New Midland Studios. We are well pleased with the progress in completing our new television studios at Paradise Centre in Birmingham which will be available for transmissions from the target date next month. However, it will not be before the early part of 1970 that all parts of the Paradise Centre Television Studios will be fully operational.

Programmes. The centre of ATV Network’s activities is in its programmes. In spite of the many difficulties of the past year, ATV has once again produced a wide range of programmes of all types.

There have been indications of a reduction in the total amount of viewing for television programmes. The largest proportion of the decline has fallen to BBC programming in spite of its control of two channels and monopoly of free advertising for its television programmes on BBC radio. In the last six months ATV Network’s proportion of the total television audience has risen substantially, and now stands at approximately 56%, with BBC 1 and BBC 2 combined having 44%.


During the course of the year, this division of the Group further extended the already wide range of its activities.

ITC’s sales effort embraces every category of film and television programmes — from documentaries and religion on the one hand through the whole range of drama series to international variety, sport and feature films.

It is unprecedented for any British company to have four major variety shows and four filmed series on the American networks in the same year.


The Stoll Theatre Corporation has had another successful year. Total admission receipts were slightly up although, due to rising costs and in particular the unfair burden of S.E.T., profits were marginally down.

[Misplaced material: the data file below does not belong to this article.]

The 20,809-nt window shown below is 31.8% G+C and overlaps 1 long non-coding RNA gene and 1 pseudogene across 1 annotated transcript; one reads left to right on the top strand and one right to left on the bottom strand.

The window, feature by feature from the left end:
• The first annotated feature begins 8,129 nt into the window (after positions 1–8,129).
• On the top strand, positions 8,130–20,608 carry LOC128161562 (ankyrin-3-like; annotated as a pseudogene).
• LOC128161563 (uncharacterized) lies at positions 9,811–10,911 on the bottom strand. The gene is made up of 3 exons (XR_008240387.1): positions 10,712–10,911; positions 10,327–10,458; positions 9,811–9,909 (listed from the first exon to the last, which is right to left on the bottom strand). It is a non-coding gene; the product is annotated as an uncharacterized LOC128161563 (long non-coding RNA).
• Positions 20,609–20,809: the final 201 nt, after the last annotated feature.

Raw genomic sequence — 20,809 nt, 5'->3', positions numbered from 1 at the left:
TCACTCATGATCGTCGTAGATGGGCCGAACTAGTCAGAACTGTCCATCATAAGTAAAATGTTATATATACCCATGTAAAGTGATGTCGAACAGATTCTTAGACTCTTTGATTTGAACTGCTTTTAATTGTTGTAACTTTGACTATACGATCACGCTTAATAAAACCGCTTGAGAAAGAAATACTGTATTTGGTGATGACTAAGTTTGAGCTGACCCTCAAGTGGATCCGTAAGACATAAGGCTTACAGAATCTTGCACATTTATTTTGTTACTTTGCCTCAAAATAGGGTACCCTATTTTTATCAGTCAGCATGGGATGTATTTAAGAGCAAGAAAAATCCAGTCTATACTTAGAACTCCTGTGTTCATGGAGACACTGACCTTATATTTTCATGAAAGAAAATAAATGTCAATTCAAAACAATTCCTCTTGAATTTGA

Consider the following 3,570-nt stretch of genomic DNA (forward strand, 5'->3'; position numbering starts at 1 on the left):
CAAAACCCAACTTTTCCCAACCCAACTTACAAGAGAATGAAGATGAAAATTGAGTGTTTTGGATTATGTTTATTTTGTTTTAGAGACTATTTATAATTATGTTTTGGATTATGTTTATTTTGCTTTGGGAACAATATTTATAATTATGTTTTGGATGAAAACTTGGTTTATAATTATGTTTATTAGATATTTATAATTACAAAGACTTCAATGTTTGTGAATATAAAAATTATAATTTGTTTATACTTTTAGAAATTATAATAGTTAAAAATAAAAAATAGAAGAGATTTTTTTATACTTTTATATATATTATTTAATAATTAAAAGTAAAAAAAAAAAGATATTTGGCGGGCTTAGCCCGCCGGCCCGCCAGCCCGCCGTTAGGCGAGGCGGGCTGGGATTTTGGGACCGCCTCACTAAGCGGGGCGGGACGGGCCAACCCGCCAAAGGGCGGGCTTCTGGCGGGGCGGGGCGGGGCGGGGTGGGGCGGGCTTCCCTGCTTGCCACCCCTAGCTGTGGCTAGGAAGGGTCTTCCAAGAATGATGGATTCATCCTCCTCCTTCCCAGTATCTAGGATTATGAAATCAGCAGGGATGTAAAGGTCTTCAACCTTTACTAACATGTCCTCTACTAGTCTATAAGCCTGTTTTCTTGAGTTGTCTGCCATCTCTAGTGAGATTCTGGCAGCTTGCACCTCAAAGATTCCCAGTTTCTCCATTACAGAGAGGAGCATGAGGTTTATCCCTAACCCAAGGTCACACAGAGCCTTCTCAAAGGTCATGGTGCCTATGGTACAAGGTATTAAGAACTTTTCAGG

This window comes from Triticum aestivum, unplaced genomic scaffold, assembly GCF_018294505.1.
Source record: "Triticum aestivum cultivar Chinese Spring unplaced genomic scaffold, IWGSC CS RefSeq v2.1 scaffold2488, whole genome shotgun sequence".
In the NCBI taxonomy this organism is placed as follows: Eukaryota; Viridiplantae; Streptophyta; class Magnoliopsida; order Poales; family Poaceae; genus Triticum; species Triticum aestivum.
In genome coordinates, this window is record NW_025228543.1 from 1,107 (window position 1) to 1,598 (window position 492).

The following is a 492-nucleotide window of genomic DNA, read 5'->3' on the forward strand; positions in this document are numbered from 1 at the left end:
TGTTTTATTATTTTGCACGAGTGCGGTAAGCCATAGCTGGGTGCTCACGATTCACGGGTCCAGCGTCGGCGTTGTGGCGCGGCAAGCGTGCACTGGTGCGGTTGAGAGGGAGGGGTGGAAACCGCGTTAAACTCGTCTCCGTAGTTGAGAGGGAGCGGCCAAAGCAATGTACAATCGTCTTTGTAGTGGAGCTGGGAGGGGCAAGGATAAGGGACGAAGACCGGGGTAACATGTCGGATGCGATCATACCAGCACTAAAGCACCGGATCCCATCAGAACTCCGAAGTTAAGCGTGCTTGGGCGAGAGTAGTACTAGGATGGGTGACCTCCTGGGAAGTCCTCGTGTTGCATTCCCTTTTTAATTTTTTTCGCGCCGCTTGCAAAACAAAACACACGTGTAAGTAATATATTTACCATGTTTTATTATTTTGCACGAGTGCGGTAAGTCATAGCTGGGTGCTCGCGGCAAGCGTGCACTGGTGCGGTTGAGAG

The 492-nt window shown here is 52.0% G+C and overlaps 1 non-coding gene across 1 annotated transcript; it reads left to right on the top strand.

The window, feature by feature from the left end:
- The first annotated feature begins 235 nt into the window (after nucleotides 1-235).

Your merchandising and general publishing activities are now grouped together under Century 21 Enterprises. The merchandising division has been successful in obtaining exploitation rights for properties both inside and outside the field of television. We have been appointed exclusive licensees to handle a majority of CBS properties in the U.K. A new children’s comic titled “Joe 90” was successfully launched and “TV 21,” our other children’s weekly, celebrated its fourth anniversary,


Pye Records. During the year, we completed a re-equipment of our recording studios with the most modern equipment and we are now able to record in eight track. This technical improvement has attracted a great deal of further business to our studios from other record companies and third parties.

New overseas licensing arrangements have been made in many overseas countries, including Japan, Denmark, India and Pakistan. We are also delighted to report that exports increased by 41% over the previous year.